Although complete exclusion may not be practical, various barrier techniques may limit pelican access to ponds or to the fish in these ponds. Nets suspended over catfish farm levees can prevent pelican depredation. However, use of these nets is impractical as most catfish farm levees are not wide enough to accommodate support structures for the net and still allow vehicle access. Plastic and wire grids over catfish ponds can deter pelican flocks from landing and taking off, but do not necessarily exclude individual birds. Some success with simple parallel overhead wires spaced on 26-foot centers has been reported, but in other studies, birds simply landed on the levees and walked under the wires into the ponds. 

Frightening

Frightening devices and techniques modify behavior and discourage birds from feeding, roosting, or gathering at a location. American white pelicans are typically diurnal foragers, but often forage at night, especially in areas where daytime harassment is effective. During daylight hours, pelicans forage mainly during early morning and late afternoon and loaf during mid-day. However, pelicans quickly adapt to standardized harassment schedules. Pelicans have been observed leaving a loafing site to forage at catfish farms less than 15 minutes after the harassment person left the facility for lunch and returning to their loafing site about 10 minutes before the harassment person returned. Alternating harassment methods typically is most effective, especially harassing the birds at their loafing sites near catfish farms cause the birds to abandon the site and often reduce or eliminate predation at nearby facilities. 

  • In south Louisiana, bright spotlights have been successful in dispersing nocturnal foraging pelicans from catfish ponds.  
  • Pyrotechnics can be effective in dispersing pelicans from foraging and loafing sites if other techniques are available as needed. Possession and use of pyrotechnics may require a permit from the local, county, and/or state fire marshal. Harassment by personnel on foot, ATVs, boats, or other vehicles combined with pyrotechnics can be effective. Lethal reinforcement is often necessary when pelicans become habituated to other techniques such as pyrotechnics and propane canons. As pelicans begin to ignore harassment techniques, shooting one or two pelicans often will cause the entire flock to leave the area.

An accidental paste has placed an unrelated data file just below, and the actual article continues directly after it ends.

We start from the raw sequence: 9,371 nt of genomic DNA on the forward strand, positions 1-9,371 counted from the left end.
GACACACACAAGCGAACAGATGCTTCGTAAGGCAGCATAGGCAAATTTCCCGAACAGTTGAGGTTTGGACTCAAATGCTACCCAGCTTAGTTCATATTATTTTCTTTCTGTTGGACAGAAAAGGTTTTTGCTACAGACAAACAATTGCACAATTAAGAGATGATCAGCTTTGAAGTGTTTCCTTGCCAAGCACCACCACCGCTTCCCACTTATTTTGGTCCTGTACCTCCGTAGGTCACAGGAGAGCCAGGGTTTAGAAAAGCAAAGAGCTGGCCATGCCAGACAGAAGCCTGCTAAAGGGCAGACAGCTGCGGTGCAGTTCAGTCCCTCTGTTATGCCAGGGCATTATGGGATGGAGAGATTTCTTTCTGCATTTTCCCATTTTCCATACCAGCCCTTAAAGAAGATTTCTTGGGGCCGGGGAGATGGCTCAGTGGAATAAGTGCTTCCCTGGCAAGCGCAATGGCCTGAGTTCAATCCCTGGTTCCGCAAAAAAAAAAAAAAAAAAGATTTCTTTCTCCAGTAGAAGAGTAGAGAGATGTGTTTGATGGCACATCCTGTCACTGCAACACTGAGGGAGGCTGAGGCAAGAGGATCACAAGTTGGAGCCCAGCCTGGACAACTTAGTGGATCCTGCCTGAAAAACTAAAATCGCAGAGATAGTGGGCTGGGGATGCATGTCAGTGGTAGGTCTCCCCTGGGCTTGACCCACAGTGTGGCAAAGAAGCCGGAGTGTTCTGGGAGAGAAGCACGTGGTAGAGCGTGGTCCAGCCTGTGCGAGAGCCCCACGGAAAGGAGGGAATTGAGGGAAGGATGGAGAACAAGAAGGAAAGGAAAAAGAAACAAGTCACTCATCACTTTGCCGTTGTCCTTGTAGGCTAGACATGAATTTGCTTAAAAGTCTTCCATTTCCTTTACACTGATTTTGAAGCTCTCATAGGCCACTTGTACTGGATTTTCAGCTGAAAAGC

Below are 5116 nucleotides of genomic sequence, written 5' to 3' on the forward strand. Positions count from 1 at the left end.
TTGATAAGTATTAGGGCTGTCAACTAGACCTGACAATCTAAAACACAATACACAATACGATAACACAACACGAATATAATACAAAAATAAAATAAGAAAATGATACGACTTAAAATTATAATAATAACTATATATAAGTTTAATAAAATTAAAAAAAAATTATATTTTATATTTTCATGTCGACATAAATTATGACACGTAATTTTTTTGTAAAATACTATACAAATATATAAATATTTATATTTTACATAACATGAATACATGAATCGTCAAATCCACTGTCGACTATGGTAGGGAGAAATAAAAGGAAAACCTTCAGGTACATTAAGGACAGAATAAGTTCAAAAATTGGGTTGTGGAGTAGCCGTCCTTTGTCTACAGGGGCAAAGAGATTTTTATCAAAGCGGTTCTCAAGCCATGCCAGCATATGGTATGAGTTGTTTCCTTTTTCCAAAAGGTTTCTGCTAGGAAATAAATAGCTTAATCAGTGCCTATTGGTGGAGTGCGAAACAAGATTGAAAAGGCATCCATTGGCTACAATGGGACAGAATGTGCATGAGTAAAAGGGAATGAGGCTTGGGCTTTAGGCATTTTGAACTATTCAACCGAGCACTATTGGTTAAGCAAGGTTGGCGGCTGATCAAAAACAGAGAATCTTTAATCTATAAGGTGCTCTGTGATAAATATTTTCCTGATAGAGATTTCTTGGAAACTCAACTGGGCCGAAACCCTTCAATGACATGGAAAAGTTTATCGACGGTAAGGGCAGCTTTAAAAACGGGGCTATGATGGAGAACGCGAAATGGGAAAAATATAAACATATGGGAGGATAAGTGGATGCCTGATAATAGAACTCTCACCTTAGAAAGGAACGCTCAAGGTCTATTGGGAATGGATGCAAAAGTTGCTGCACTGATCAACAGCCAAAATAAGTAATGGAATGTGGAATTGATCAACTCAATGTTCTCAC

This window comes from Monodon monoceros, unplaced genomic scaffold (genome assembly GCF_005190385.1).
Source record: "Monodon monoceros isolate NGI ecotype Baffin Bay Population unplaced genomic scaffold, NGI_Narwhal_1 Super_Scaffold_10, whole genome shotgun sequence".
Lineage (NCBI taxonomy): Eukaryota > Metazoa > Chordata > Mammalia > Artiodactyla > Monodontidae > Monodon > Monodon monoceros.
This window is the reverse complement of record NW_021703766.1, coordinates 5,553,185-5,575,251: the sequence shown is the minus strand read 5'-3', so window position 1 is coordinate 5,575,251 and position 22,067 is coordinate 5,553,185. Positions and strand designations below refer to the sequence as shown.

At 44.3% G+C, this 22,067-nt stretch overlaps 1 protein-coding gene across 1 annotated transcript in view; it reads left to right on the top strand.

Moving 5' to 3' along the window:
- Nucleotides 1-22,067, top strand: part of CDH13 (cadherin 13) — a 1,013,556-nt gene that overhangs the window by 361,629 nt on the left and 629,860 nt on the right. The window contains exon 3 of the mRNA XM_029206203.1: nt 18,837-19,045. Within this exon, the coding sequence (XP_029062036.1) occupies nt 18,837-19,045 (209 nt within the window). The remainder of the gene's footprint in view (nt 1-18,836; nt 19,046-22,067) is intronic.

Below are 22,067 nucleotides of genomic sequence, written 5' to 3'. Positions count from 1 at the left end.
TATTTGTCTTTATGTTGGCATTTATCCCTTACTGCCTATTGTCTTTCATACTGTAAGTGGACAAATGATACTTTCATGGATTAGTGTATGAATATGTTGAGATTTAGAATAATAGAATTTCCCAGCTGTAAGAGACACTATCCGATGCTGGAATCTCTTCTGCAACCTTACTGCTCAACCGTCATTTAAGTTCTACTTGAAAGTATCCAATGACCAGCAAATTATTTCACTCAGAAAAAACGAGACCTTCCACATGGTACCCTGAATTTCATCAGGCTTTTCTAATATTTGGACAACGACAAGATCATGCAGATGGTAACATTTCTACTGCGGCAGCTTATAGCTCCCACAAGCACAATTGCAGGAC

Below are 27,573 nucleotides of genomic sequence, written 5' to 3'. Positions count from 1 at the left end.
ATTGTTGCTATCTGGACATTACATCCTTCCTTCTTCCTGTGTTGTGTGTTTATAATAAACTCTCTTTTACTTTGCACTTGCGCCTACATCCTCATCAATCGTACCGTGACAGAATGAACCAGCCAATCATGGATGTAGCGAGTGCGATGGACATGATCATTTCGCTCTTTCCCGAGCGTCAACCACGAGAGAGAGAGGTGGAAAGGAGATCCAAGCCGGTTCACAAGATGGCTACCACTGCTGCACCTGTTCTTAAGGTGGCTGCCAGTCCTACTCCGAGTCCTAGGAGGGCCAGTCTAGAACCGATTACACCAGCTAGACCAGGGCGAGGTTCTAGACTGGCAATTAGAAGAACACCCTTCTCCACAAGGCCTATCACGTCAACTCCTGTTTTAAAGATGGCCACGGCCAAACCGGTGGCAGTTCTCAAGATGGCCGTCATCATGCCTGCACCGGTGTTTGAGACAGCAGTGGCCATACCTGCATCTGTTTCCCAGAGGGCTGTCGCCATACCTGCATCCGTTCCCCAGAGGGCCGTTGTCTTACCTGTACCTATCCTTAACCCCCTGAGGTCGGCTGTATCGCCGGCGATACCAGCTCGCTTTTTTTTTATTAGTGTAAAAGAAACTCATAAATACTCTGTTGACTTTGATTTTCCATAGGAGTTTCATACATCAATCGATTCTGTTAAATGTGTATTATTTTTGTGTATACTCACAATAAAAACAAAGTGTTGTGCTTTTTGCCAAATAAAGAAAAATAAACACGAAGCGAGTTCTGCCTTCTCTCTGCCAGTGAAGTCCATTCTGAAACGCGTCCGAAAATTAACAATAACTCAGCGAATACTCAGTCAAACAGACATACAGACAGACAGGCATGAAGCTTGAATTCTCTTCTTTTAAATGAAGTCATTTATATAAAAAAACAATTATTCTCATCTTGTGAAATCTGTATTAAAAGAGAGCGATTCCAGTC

Repellents

None registered.  

Toxicants

None registered.  

Shooting

As with all firearms, make sure it is safe to discharge a firearm in a particular area. Because American white pelicans are large birds, accuracy is essential to ensure immediate death. Dispatch wounded birds quickly. Use a shotgun, 12-gauge or larger, with T-shot or larger. Use a centerfire rifle of .22-cal or larger (e.g. .223, .22-250) for shooting individual birds. Shot birds should be disposed of as soon as possible in accordance with permit instructions. Leaving bird carcasses on a facility can attract other predators, can be illegal, and generally is viewed as poor management by the public. 

Trapping

  • Foothold traps
  • Rocket nets

Habitat Modification

Pelicans are protected by the MBTA. Removal of nests and any human activity in nesting colonies during the breeding season are regulated by the USFWS and state/provincial agencies. 

Any nest removal, egg oiling, or addling activities in nesting colonies is regulated by the USFWS and state/provincial agencies.